Last Updated on May 7, 2022 by Anne-Sophie Reinhardt
Single moms don’t have special mortgages, but many mortgage programs can meet the needs of single parents. Single mom first-time home buyer grants can help them overcome the issue of a lower income when purchasing a home.
You can also get assistance through programs that offer money towards your down payment. There are also home buyer education programs and counseling to help you navigate the home-buying process. Overall, it may not be as difficult to buy a home with one parent than you think.
- 1 Is It Possible To Buy A Home as a Single Parent?
- 2 Home Buying Requirements
- 3 The Best Mortgage Programs For Single Parents
- 3.1 Conforming loans
- 3.2 FHA loans
- 3.3 USDA loans
- 3.4 VA loans
- 3.5 Section 8 Housing
- 3.6 The Operation HOPE Home Buyers Program
- 3.7 Shelter Plus Care Program
- 3.8 Habitat for Humanity Housing Solution
- 3.9 USDA Loan
- 3.10 HUD Homes for Sale
- 3.11 Bridge of Hope Housing Assistance
- 3.12 Single Mom First Time Home Buyer Tax Credit
- 4 Are There Grants to Help Single Parents Buy a House First Time?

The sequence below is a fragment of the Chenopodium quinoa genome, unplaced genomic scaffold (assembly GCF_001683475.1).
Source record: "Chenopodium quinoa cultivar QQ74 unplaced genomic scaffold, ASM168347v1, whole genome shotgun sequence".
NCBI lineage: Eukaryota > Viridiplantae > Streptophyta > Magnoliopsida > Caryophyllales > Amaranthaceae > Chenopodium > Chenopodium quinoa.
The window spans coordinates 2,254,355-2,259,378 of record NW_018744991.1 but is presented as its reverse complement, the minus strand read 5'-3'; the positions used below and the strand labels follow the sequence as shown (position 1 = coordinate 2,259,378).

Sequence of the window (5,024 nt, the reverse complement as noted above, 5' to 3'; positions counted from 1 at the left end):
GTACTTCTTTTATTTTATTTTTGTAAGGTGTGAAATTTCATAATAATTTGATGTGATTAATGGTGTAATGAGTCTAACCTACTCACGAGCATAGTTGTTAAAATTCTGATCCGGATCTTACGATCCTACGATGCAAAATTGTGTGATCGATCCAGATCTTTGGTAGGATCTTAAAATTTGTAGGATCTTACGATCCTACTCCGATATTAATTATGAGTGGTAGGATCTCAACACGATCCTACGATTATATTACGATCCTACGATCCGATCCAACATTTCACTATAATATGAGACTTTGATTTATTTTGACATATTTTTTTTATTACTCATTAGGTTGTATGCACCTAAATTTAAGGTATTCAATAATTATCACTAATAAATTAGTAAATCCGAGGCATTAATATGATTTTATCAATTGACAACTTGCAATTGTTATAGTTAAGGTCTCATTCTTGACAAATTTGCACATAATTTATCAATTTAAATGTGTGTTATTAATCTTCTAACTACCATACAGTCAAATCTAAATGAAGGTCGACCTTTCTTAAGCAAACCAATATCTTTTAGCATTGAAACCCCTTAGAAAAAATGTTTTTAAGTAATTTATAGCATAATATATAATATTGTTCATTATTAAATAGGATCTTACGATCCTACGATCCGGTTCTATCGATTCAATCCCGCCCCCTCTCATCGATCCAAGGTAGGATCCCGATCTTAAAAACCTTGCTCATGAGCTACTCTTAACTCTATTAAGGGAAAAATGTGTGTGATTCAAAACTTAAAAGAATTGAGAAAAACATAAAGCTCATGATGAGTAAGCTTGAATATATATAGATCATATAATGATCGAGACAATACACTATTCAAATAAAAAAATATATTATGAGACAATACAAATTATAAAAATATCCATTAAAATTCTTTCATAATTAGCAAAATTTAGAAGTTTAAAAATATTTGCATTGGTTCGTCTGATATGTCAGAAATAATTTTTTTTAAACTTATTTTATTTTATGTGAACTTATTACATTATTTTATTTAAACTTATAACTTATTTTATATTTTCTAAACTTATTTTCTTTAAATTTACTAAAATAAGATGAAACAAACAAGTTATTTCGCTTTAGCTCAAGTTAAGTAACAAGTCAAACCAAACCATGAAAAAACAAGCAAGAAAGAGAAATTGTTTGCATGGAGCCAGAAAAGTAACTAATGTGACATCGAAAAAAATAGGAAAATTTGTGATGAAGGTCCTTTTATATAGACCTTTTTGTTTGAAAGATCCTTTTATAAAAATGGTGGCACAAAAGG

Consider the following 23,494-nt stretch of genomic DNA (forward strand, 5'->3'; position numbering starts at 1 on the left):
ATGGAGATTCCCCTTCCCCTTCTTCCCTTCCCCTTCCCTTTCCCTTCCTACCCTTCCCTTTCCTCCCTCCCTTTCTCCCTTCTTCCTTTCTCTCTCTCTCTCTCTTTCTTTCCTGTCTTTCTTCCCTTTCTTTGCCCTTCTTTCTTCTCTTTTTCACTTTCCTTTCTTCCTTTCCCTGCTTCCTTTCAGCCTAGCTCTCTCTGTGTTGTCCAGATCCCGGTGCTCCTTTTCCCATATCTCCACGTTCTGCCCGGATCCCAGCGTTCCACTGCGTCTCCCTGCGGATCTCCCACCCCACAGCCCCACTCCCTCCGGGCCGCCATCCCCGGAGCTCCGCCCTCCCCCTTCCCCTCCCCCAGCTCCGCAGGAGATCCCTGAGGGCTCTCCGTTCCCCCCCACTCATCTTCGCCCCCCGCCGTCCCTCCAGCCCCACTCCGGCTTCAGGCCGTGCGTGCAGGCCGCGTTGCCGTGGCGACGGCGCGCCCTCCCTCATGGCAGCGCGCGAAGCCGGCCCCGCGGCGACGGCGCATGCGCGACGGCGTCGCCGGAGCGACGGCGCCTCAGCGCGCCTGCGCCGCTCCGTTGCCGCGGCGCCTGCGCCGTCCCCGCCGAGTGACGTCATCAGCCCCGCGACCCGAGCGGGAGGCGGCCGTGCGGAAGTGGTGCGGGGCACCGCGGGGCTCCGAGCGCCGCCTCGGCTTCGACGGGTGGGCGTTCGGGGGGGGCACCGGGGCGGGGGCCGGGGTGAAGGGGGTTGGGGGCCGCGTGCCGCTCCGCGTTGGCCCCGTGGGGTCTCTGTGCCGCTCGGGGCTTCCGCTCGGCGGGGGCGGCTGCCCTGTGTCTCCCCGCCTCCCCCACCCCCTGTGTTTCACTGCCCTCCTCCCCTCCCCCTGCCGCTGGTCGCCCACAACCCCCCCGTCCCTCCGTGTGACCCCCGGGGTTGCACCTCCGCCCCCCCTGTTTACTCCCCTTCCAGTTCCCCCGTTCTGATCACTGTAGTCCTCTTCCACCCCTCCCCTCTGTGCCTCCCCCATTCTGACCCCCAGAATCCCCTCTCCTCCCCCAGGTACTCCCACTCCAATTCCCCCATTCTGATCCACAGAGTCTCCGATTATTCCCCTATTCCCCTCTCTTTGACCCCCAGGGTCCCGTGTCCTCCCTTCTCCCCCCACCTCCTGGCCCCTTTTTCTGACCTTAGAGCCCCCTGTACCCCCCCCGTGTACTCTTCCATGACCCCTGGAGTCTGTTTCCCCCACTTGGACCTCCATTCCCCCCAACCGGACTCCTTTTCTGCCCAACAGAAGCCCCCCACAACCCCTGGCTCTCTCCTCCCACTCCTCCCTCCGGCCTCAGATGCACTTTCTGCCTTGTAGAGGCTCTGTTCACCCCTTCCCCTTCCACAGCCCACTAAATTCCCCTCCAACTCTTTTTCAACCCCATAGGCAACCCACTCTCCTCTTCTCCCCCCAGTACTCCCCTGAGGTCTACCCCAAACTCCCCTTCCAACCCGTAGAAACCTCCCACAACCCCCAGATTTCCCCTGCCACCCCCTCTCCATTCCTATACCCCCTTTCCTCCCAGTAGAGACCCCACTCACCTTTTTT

- 5 Types Of Down Payment Assistance For Single Parents
- 6 How To Buy a House With A Low-Income as a Single Parent
- 7 Where to find first time home buying grants as a single parent
Is It Possible To Buy A Home as a Single Parent?
There is no “typical” single parent. While some are financially successful, others struggle to manage their finances and child care. If you don’t have any debt and have enough money to pay 20% down on the house you want, you can get a conventional mortgage. This is not guaranteed by the government.
Next, find a lender that you like and get preapproved for your loan. This article doesn’t have to be finished. However, life is not easy for single parents. It’s possible to find yourself in a situation where money is scarce and your credit score suffers. You could still be a homeowner.
Home Buying Requirements
Be aware that lenders will want to make sure that you are able to afford your mortgage payments as well as the financial burdens associated with homeownership. Lenders use debt to income ratio (DTI) to determine affordability.
DTI measures your monthly income before taxes and your ongoing debts, including future home loans. This helps you to determine if you have sufficient cash flow to pay your mortgage payments. Importantly, you will need to have an acceptable credit score. This could range from 580 to 625 depending on the minimum credit score you select for the loan program.
Credit score requirements to buy a house
The type of loan you are applying for will determine the credit score required to purchase a home. The minimum credit score required for five of the major loan options is 580-680.
- Conventional loan: 620 minimum FICO score
- FHA loan: 580 minimum FICO score
- VA loan: 620 minimum score is typical (varies by lender)